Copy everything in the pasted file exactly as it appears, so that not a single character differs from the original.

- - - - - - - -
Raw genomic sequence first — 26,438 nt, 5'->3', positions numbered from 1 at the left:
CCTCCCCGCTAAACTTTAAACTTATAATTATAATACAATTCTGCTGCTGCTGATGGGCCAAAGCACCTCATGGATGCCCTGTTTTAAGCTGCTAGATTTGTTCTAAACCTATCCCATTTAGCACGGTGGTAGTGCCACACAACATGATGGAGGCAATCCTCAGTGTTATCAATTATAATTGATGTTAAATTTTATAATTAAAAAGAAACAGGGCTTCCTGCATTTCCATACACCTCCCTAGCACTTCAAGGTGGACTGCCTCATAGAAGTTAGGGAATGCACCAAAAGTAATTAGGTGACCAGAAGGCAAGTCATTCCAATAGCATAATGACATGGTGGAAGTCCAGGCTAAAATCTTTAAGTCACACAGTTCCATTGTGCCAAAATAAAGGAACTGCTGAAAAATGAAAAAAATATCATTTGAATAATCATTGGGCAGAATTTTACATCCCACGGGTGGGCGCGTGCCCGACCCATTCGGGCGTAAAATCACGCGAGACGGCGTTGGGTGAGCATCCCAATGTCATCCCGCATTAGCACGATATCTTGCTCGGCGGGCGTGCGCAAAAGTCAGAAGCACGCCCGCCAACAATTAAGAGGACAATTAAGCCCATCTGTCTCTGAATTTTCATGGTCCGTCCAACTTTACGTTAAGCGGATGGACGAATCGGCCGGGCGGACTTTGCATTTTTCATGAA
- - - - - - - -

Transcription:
Raw genomic sequence first — 26,438 nt, 5'->3', positions numbered from 1 at the left:
CCTCCCCGCTAAACTTTAAACTTATAATTATAATACAATTCTGCTGCTGCTGATGGGCCAAAGCACCTCATGGATGCCCTGTTTTAAGCTGCTAGATTTGTTCTAAACCTATCCCATTTAGCACGGTGGTAGTGCCACACAACATGATGGAGGCAATCCTCAGTGTTATCAATTATAATTGATGTTAAATTTTATAATTAAAAAGAAACAGGGCTTCCTGCATTTCCATACACCTCCCTAGCACTTCAAGGTGGACTGCCTCATAGAAGTTAGGGAATGCACCAAAAGTAATTAGGTGACCAGAAGGCAAGTCATTCCAATAGCATAATGACATGGTGGAAGTCCAGGCTAAAATCTTTAAGTCACACAGTTCCATTGTGCCAAAATAAAGGAACTGCTGAAAAATGAAAAAAATATCATTTGAATAATCATTGGGCAGAATTTTACATCCCACGGGTGGGCGCGTGCCCGACCCATTCGGGCGTAAAATCACGCGAGACGGCGTTGGGTGAGCATCCCAATGTCATCCCGCATTAGCACGATATCTTGCTCGGCGGGCGTGCGCAAAAGTCAGAAGCACGCCCGCCAACAATTAAGAGGACAATTAAGCCCATCTGTCTCTGAATTTTCATGGTCCGTCCAACTTTACGTTAAGCGGATGGACGAATCGGCCGGGCGGACTTTGCATTTTTCATGAA